The State Government's $1 billion bushfire safety system has reached a crisis point with Powercor pulling the plug at Apollo Bay and looking at "different solutions".
The Rapid Earth Fault Current Limiter system was to cost $151 million to implement after the Black Saturday Royal Commission but the costs have blown out and the there are now serious and probing questions being asked about the costs and effectiveness of the system.
State Energy Minister Lily D'Ambrasio persistently claims the system, which will cost each south-west household more than $400, will prevent 70 per cent of fires.
But, experts are saying that on catastrophic days of bushfire - such as St Patrick's Day, Black Saturday and Ash Wednesday fires - REFCL may have only stopped one or two fires.
A Powercor spokeswoman said said REFCL was having an impact on the reliability of power supply which led to the Apollo Bay decision.
"We have assessed the current fire danger risks in the region and have chosen to temporarily disable the bushfire safety device," she said.
"As we head into summer, we always work closely with emergency service agencies to assess the fire danger risks in our regions and this will allow us to determine when we switch the REFCL back on.
"We will continue exploring different solutions to ensure we can continue to maintain reliability for the community while operating the bushfire safety device.
"The majority of faults in the Apollo Bay area during the past few months have been caused by vegetation contacting our power lines during high winds in heavily forested areas," she said.
The decision comes after recognised Australian expert on resonant earthing, Dr Bill Carman, questioned Victoria's adoption of REFCL.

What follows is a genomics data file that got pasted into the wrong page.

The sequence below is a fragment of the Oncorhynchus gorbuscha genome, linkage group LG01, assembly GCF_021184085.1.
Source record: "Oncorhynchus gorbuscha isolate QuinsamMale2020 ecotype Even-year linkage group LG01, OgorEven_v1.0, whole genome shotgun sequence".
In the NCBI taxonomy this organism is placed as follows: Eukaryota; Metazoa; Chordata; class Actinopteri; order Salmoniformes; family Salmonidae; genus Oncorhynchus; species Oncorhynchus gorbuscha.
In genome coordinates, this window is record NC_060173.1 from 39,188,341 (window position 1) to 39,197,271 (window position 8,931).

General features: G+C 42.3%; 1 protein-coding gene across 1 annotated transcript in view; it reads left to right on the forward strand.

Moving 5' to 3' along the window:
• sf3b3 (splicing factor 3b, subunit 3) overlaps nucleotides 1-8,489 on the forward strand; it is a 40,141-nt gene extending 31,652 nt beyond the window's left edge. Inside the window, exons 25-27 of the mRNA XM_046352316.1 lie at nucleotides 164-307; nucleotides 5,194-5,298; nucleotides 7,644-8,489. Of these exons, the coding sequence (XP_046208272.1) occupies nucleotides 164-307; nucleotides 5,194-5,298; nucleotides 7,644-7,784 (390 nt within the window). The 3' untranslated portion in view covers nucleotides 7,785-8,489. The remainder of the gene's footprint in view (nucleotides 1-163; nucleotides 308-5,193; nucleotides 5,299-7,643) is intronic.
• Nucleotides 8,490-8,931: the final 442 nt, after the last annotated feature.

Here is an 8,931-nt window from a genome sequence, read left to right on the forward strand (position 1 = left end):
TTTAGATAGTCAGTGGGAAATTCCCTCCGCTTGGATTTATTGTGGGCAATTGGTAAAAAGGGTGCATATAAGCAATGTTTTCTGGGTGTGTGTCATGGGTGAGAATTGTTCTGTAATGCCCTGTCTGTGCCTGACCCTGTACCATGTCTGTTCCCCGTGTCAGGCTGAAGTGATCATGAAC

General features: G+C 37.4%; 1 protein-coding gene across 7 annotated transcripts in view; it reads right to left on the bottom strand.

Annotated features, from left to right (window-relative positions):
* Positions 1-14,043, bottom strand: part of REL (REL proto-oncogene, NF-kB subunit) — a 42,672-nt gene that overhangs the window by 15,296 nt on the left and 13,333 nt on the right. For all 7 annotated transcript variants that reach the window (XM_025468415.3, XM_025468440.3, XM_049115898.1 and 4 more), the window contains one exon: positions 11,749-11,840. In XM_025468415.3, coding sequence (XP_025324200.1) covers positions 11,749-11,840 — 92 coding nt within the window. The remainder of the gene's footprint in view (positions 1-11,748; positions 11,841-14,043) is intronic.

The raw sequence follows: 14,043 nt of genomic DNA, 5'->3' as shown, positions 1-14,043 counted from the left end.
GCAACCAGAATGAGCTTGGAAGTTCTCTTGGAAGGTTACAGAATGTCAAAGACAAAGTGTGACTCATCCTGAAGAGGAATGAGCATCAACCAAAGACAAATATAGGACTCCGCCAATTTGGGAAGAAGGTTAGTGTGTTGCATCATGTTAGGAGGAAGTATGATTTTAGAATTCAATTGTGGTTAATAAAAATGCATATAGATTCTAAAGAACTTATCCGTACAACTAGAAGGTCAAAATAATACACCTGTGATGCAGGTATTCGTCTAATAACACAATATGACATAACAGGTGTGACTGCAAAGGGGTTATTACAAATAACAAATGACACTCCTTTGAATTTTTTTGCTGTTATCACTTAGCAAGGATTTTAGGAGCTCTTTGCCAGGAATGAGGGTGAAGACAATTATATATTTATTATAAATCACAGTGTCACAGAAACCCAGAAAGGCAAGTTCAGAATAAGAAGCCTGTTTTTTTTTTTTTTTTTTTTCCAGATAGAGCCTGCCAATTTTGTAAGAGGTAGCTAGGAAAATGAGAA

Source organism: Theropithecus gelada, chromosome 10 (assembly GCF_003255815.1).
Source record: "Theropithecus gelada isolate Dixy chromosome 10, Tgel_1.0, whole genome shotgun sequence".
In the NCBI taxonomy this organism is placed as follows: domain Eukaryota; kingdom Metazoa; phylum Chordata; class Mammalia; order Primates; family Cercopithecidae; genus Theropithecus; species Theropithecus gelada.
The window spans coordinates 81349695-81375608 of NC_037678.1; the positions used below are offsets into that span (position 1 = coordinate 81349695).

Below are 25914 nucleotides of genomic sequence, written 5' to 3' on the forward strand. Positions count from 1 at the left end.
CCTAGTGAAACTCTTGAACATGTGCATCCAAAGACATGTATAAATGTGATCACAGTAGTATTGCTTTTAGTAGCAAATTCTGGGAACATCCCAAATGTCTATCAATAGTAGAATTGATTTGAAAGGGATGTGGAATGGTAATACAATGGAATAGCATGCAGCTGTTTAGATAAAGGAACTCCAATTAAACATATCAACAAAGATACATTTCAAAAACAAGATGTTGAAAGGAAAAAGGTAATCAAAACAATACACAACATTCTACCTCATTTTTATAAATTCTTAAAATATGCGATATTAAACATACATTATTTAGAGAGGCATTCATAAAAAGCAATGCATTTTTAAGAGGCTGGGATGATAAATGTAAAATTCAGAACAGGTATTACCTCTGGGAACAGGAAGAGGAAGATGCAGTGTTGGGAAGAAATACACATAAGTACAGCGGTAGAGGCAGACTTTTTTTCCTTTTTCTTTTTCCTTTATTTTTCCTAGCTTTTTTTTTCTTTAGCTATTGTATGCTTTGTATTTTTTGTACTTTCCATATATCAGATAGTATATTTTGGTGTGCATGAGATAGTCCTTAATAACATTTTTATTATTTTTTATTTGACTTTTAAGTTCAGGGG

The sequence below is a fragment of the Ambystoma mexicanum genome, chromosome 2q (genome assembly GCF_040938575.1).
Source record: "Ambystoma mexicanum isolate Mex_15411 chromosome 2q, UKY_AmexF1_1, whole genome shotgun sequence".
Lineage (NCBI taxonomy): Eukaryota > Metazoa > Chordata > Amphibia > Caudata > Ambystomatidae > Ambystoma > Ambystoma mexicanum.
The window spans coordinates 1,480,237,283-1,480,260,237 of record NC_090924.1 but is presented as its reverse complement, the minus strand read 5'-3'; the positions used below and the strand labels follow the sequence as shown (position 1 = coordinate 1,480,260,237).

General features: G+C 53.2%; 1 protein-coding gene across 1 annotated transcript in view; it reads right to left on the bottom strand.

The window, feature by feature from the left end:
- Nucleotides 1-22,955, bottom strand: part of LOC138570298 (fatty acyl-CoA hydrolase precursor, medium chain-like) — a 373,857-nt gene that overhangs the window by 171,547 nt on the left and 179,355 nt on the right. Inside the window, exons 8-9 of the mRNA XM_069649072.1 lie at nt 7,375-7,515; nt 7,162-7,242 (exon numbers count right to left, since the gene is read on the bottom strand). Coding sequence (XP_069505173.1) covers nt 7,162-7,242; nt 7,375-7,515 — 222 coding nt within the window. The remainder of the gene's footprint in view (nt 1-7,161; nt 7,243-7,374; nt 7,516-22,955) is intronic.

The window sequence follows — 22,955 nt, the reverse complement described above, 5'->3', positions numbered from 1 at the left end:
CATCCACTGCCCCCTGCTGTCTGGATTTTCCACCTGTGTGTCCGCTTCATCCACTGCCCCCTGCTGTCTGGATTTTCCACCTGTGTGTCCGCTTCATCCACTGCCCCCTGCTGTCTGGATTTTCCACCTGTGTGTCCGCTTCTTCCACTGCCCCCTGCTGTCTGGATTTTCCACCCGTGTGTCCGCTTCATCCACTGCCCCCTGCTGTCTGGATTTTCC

He said the bushfire Royal Commission was entrusted with the task of investigating the cause of the disaster and producing guidelines to ensure the horror of Black Saturday would never be repeated.
Dr Carman said the REFCL solution was a broad blanket approach that did not come close to that aim.
He suggested that public statements about the effectiveness of REFCL had overstated its benefits and added at some point it must be questioned whether or not the original assumption about REFCL was correct?
The expert also questioned should the utilities have been forced by government regulation into installing one particular technology?
Dr Carman said REFCL could simply not do what had been hoped and continuing operational issues meant an ongoing band-aid approach to implementation was being forced on electricity distributors.
He advocated a community inclusive approach:
- A greater emphasis on weather observations, including monitoring local media for impacts,
- Distribution system hardening, such as installing stronger and more resilient poles and covered powerlines, along with targeted undergrounding of lines,
- Close consultation with the Country Fire Authority and other emergency services groups,
- Close liaison with communities in high risk bushfire areas, and
- Switching off electricity supplies during critical periods on extreme fire danger days.
"We only need one fire to start to cause another Black Saturday. There are factors such as lightning and arson outside our control, but we can control the fuel load and the power network.
"We cannot afford to let the power network cause a bushfire under extreme bushfire risk conditions. The consequences are too drastic for communities, properties and lives.
"Turning off the power has to be an option during those times and the community needs to be aware and prepared for that."
Dr Carman said the South Australian approach was progressive, level headed and effective.
"A lot of aspects of what they do make good sense," he said.
"They have worked closely with the CSIRO to understand how to manage each part of their network under high fire danger threat conditions and keep in close communication with the other emergency services groups and the affected communities".
"REFCL will not solve the issues caused by extreme fire risk days," he said.
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